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All Bets Are On: How Virtual Sports Are Feeding Gambling Addiction During The Coronavirus Crisis
7th April, 09:11I am a consumer tech expert writing about Windows, PCs, laptops, Mac, broadband and more.
They're under starter's orders for the 15:56 from Puntwell Park. There's a large field of 15 horses and the slight favorite is Laughing Lola, ridden by Simon Schuster, at 11/2.
Lola's slow away. She immediately gets bunched at the back of the pack and her name's not even mentioned in the opening few furlongs by the race commentator. But then he doesn't mention any horse by name, impersonally referring to each of the runners and riders by their number alone. Still, it's his 20 race this hour alone - he can hardly be expected to remember all of the horse's names.
Lola makes a strong recovery in the second half of the race, but she can't get close to the runaway leader, Loveit, who storms home by three or four lengths, delighting punters who backed him at 20-1.
There's no time for photos in the winner's circle, however, as there's a new race starting in just a few seconds. And if the jump racing doesn't take your fancy, there's live World Cup soccer, motor racing, greyhounds and more all taking place now, on this Monday afternoon at the beginning of April, in the midst of a global pandemic that has all but eliminated live sport across the world.
But who needs real sports when virtual sports can keep the punters' money rolling in?
Yes, lest anyone think that one of the few side benefits of a global lockdown would be fewer opportunities for gamblers to blow their money, virtual sports have filled the vacuum. Whether that be betting on the computerized thoroughbreds at Puntwell Park on sites such as Betfair, or betting on real human players in esports tournaments. The gambling industry doesn't need actual sport to part punters from their cash.
That's why, with Betfair listing only four real live events on Monday afternoon - two tennis matches, one darts, one volleyball - the gambling sites have become increasingly dependent on providing their own entertainment. Almost all of the major betting sites in the U.K. are hosting these virtual sports events and they run around the clock, every two minutes, like clockwork. No virus is going to wipe out Ecuador vs Ivory Coast in the PaddyPower virtual soccer World Cup or cycling from the Michaux Velodrome on Betway. Well, only a computer virus.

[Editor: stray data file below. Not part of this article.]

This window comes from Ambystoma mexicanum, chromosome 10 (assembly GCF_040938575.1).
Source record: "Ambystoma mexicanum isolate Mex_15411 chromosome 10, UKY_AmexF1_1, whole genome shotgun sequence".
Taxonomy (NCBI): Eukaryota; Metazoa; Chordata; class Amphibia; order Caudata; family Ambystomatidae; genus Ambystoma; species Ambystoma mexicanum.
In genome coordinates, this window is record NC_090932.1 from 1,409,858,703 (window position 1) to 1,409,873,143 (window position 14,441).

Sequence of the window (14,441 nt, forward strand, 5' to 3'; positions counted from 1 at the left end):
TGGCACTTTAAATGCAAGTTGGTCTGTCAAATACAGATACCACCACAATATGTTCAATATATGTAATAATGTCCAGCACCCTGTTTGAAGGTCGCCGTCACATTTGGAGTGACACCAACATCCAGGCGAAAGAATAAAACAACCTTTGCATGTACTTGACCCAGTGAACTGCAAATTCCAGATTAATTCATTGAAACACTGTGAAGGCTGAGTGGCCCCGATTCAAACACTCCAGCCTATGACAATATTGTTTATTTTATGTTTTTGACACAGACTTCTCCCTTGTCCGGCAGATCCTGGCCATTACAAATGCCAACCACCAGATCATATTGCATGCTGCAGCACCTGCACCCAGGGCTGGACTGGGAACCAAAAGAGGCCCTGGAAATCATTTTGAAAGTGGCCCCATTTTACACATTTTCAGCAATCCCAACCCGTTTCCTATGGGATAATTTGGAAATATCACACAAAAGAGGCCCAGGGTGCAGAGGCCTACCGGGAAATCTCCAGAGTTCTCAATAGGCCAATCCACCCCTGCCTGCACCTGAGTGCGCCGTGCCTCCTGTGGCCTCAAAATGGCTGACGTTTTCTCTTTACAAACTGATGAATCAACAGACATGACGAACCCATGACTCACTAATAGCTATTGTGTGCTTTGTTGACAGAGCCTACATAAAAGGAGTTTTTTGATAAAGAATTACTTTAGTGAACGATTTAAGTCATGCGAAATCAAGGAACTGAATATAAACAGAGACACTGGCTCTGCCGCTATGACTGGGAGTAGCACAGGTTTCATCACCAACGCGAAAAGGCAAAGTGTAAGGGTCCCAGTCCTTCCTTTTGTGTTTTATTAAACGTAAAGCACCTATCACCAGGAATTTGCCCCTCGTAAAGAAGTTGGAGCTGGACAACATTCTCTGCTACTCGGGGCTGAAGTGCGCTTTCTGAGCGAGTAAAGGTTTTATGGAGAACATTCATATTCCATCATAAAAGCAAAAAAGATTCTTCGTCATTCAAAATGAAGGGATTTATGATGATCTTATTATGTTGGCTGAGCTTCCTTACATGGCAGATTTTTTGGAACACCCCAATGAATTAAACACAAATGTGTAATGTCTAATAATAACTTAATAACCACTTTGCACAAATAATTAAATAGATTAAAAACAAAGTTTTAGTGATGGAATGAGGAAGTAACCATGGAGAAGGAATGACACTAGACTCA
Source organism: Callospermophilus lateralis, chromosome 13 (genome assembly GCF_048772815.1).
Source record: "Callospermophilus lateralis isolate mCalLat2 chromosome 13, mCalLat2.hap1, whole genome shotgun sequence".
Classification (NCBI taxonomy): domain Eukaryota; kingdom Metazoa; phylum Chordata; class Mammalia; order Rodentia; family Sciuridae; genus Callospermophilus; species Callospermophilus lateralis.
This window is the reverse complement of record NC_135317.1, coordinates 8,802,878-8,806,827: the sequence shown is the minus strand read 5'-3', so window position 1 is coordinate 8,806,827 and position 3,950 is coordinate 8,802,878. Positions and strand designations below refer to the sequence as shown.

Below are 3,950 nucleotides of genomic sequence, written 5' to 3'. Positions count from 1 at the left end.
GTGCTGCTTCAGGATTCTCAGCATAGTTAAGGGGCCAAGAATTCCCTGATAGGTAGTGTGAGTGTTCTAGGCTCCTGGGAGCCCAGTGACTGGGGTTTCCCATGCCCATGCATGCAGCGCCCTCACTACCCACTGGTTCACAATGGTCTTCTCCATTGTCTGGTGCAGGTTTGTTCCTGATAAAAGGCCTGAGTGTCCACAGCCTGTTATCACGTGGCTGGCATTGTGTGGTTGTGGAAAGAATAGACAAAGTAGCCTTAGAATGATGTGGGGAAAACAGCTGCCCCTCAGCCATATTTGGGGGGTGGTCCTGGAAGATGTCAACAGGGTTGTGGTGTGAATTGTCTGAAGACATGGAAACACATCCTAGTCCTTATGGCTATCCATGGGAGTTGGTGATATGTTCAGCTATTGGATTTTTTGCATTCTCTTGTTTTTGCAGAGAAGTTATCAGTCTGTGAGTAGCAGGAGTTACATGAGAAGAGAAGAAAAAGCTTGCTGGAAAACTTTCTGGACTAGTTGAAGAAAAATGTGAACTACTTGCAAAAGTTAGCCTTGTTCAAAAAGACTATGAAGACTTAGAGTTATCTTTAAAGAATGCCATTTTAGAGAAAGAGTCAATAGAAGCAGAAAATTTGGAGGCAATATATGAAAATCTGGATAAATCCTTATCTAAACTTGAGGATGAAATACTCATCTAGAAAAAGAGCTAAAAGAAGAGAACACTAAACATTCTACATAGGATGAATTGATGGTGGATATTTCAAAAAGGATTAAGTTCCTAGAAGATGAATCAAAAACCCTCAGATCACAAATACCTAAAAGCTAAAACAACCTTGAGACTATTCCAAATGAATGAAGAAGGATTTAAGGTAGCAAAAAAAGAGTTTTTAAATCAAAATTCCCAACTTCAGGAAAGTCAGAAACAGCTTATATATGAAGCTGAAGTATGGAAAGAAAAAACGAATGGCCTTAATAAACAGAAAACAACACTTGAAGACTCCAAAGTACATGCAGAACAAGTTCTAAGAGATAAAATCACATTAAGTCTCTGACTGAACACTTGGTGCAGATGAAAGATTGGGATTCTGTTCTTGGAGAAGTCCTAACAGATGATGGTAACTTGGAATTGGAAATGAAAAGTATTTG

What's striking is how these virtual events give punters even less chance of beating the bookmakers then the real events do. Take the race mentioned at the top, for example, which inicdentally was listed as "race 70,879,877" on Betfair's graphics, giving you some indication of the frequency of these virtual events.
The runners and odds of winning are listed on the site for a just a couple minutes before each race, but the punters are otherwise starved of information to make any kind of informed judgement about which virtual horse might win. Graphics showing each horse's recent form are briefly flashed up before the race, but that's as close as punters get to actual form and they have no time to study or compare it to the other horses in the race, as they would with regular racing. Gamblers are effectively betting blind.
It's the same with the Monaco Kings vs Barcelona Braves football match being played out on Betway. There are loads of markets to bet on - match winner, total goals, correct score, away team goals and so on - but no information on which to base a bet other than the bald odds. Even before the 'match' kicks-off, "no more bets" is announced - as it is before the start of all the virtual sports I've watched on betting sites - meaning the player has no chance to change their bet once the action gets underway and they can see which way the wind is blowing. And when I say matches, I mean a short set of FIFA-style match highlights. There's no way these sites would leave 90 whole minutes between opportunities to place wagers. The next one kicks off in no more than three minutes.